Tonga: NZ medical team notices signs of post-traumatic stress disorder

Tonga’s mental health is a concern, as the country’s recovery from the January volcanic eruption has been hampered by the current Covid-19 restrictions. According to the Pacific Medical Association of New Zealand, people are beginning to exhibit symptoms of post-traumatic stress disorder.

The Hunga Tonga-Hunga Ha’apai volcanic eruption was a once-in-a-thousand-year calamity. The tsunami and ash cloud fallout that resulted have devastated the Kingdom. Hundreds of homes were destroyed and entire villages were wiped out by 15-metre-high waves. Fortunately, only three people were killed.

“They thought it was World War III,” Amanaki Misa, the Pacific Medical Association team leader stationed in Tonga, explained.

Misa and his team of mental health professionals have been in Tonga since March 30 to aid in humanitarian efforts. His team focuses on training nurses and social workers for mental health rehabilitation, which is an underdeveloped area of health in Tonga.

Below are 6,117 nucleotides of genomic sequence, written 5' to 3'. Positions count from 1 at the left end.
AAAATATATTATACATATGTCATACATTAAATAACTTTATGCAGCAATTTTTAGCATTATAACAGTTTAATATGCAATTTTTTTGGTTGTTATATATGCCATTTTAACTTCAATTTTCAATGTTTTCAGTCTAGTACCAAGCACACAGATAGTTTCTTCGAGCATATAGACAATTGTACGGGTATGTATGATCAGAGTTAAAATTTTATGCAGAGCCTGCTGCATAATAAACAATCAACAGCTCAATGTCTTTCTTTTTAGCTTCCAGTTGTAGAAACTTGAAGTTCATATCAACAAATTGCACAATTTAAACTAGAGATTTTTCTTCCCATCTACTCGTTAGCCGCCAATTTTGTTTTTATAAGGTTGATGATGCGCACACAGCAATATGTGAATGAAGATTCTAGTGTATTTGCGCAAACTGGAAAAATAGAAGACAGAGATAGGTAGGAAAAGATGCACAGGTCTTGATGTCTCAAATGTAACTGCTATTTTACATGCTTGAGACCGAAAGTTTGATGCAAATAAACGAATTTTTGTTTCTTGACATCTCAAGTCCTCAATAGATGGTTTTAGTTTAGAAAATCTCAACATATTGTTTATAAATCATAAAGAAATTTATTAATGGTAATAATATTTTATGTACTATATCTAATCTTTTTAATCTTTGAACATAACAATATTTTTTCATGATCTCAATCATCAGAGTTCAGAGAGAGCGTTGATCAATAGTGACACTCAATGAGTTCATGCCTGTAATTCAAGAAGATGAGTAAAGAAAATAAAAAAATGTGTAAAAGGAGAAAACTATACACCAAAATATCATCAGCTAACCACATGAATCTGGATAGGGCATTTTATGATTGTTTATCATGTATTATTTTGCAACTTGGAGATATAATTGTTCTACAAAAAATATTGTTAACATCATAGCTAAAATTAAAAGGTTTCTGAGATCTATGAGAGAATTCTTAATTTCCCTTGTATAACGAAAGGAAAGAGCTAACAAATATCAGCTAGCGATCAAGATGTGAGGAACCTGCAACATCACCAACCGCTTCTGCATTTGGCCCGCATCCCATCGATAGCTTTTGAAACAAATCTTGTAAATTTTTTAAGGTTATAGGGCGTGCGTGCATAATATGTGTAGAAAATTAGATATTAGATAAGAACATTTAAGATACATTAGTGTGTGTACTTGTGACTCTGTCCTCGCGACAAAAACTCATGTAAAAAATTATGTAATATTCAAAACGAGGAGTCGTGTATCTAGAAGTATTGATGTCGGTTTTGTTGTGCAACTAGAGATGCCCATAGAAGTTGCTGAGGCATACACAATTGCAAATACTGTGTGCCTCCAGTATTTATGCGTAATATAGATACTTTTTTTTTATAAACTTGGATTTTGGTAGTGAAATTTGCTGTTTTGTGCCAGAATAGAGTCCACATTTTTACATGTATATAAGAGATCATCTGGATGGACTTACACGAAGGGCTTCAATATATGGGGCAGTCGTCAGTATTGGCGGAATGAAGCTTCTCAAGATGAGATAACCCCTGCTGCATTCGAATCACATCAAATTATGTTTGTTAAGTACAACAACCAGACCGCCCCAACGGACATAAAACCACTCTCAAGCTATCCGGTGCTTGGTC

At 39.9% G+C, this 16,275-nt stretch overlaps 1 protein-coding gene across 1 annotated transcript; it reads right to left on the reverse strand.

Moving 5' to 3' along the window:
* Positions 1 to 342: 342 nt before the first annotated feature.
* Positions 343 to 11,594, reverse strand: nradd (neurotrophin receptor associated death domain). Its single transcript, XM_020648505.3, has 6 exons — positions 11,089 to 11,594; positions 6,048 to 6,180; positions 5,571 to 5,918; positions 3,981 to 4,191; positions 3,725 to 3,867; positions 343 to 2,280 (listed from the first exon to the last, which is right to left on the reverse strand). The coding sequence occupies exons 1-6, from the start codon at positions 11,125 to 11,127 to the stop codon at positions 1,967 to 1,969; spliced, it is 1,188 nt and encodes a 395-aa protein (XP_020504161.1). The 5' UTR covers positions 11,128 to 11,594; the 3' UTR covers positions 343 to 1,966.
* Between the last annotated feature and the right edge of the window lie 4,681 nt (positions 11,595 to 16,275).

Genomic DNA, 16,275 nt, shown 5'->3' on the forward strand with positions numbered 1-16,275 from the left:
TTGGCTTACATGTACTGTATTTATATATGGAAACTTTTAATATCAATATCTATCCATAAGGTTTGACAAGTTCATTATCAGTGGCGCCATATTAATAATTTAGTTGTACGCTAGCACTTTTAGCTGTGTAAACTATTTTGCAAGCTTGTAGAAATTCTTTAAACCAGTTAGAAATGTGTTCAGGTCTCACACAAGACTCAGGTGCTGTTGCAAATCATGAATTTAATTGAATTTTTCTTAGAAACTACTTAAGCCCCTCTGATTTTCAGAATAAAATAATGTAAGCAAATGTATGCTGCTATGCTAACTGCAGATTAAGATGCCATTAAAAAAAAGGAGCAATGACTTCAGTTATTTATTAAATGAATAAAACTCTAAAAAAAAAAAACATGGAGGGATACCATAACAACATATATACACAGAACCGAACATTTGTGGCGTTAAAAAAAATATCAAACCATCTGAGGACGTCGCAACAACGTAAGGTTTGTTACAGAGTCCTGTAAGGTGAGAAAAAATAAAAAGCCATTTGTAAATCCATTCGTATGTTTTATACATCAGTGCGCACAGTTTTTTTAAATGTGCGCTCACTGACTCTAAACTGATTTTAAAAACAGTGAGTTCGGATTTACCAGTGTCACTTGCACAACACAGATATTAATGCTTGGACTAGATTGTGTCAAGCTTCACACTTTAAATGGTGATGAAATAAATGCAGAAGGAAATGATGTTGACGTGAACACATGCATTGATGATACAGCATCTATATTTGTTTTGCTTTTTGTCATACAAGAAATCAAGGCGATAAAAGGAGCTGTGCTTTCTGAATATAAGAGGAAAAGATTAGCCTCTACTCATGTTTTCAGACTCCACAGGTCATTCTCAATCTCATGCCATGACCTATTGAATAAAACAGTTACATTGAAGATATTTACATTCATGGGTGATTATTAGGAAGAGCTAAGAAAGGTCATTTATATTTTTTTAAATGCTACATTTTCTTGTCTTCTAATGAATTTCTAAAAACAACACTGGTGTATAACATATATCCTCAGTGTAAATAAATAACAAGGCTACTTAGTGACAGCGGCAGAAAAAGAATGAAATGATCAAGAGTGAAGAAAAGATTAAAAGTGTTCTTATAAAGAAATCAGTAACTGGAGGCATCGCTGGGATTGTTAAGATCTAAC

“So far, we’ve held six training sessions with 134 participants, 99 online and 34 in person.” “We support the NGO and offer counselling services,” Misa explained.

Mary-Rose Muller, a PACMAT nurse, with children from Mango Island Supplied photograph

“We teach breathing techniques, getting enough sleep, exercise, and talking therapies. “Mental health is not openly discussed in Tonga because people are expected to be strong. Just pray, and you should be fine. I teach them that our mental health, like our physical health, is real. You can be physically healthy but mentally ill. “Stress makes no distinctions; it affects everyone.”

The Hunga Tonga Hunga Ha’apai eruption, according to Misa, was a highly traumatic event that caused a great deal of stress and anxiety. He stated that there are signs of post-traumatic stress disorder, particularly in children who have panic attacks triggered by loud sounds similar to the volcanic explosion.

The sound was so loud, according to Nasa, that it could be heard as far away as Alaska.

“They described it as deafening, and it caused a great deal of stress and anxiety,” he explained.